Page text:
Leah Hunt-Hendrix: Forming Strong Progressive Alliances with Solidaire

“How do you get movements to scale, while at the same time keeping them based on relationships?” asks Leah Hunt-Hendrix, Co-Founder and Executive Director of Solidaire. It’s a question central to many progressive movements that want to help communities grow from within.

Leah Hunt-Hendrix
Leah Hunt-Hendrix, Co-Founder and Executive Director, Solidaire.

Solidaire formed in 2013, inspired by the Occupy Wall Street Movement, the Arab Spring, and anti-austerity protests in Europe. These disparate movements did not seek narrow policy change; instead, they sought to question—and remake—their societies, disrupting systemic inequality and injustice.

Like these movements, Solidaire seeks to support non-traditional social transformation, says Hunt-Hendrix. By empowering grassroots organizations like Black Lives Matter and their allies, it directs funding at the crosshairs of political struggle and progressive change.

And how is Solidaire growing its impact? By growing its own relationships, of course.

“Often, people find us through other members,” says Hunt-Hendrix of Solidaire’s more than 150 participant donors.  Hunt-Hendrix spoke to me by telephone from her apartment in San Francisco, her Maltipoo, Malcolm, occasionally punctuating the conversation with a bark.

Members of Solidaire contribute $5,000 yearly to the organization’s operating budget, and another $10,000 to a pooled fund for grantmaking (“Movement R&D”). Members can also fund particular groups, and support “Rapid Response for Movement Moments.” Solidaire is thus able to respond immediately to particular needs, yet at the same time build a movement infrastructure for the long term.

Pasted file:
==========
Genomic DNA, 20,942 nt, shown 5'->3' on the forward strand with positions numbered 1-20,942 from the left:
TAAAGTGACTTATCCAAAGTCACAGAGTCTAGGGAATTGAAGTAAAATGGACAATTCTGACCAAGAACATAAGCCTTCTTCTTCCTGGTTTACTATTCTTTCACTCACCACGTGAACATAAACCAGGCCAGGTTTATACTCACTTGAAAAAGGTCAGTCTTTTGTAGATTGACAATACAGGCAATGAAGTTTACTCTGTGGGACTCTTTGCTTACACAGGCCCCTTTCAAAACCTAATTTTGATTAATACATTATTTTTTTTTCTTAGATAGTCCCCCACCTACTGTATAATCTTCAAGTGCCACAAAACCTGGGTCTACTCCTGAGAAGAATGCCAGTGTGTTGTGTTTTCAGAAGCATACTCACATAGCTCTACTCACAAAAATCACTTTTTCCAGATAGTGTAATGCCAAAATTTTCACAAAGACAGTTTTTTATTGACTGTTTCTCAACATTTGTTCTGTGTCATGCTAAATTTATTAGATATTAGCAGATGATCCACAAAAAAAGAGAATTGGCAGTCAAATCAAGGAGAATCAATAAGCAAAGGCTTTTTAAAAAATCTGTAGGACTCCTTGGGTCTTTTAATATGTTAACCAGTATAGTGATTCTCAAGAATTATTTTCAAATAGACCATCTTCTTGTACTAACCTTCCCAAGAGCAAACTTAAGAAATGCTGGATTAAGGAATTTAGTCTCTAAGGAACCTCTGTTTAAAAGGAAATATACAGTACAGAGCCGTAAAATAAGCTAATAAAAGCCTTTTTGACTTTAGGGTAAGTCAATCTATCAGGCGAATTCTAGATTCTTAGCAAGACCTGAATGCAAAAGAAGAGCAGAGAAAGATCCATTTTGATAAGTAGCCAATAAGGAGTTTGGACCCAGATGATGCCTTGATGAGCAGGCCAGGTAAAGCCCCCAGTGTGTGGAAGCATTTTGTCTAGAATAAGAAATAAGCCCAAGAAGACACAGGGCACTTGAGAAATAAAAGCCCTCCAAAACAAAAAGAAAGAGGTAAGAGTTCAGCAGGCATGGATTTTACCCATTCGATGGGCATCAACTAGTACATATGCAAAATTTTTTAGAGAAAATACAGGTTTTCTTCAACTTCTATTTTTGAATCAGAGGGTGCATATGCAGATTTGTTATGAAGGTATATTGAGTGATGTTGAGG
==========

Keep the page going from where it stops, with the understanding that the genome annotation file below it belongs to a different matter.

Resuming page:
Solidaire’s five-person all-female staff is based in New York and the Bay Area, and recently closed the application process for its most recent round of Movement R&D grantmaking. In keeping with Solidaire’s philosophy of bottom-to-top activism, “Previous grantees work with members to help make decisions about the next cycle of funding,” says Hunt-Hendrix.

Support from Solidaire can be used for staging protests and events, convening conferences, hiring staff, trainings, and even installations. “We don’t want to constrain the recipient organization by insisting the money goes in a certain way,” says Hunt-Hendrix, who notes that traditional philanthropy has tended to be paternalistic, and reinforce rather than disrupt hierarchies.

Solidaire is particularly interested in supporting movements working for racial and economic justice, but feminist, ecological, immigrant, and other progressive movements are well represented. Grantees have included Black Momentum, Reclaim Chicago, Honor the Earth (Native American environmental issues), Jolt (Texas Latinos), and the Emergent Strategy Ideation Institute. The latter is a Detroit-based organization led by adrienne maree brown (no caps intentional) that fosters, “adaptation, interdependence, creating more possibilities, collaborative ideation, fractal thinking, transformative justice and resilience through decentralization.” In other words, not business as usual.

“One of my favorites,” says Hunt-Hendrix of grantee organizations, “is The Debt Collective, which is a union of debtors that collectively bargains with creditors.” As The Debt Collective website notes, “If you owe the bank $50k, the bank owns you. But if you owe the bank $100 million, you own the bank.”

But back to the question of how to fund grassroots movements through growing a community internally.  Hunt-Hendrix’s background may be of some help here. Her mother is feminist icon Helen LaKelly Hunt, and her father relationship guru Harville Hendrix, author of numerous self-help books in the field. They are a true “power couple” in building what they term a “Relationship Revolution … in which the primary value is relationship and universal equality is a reality.”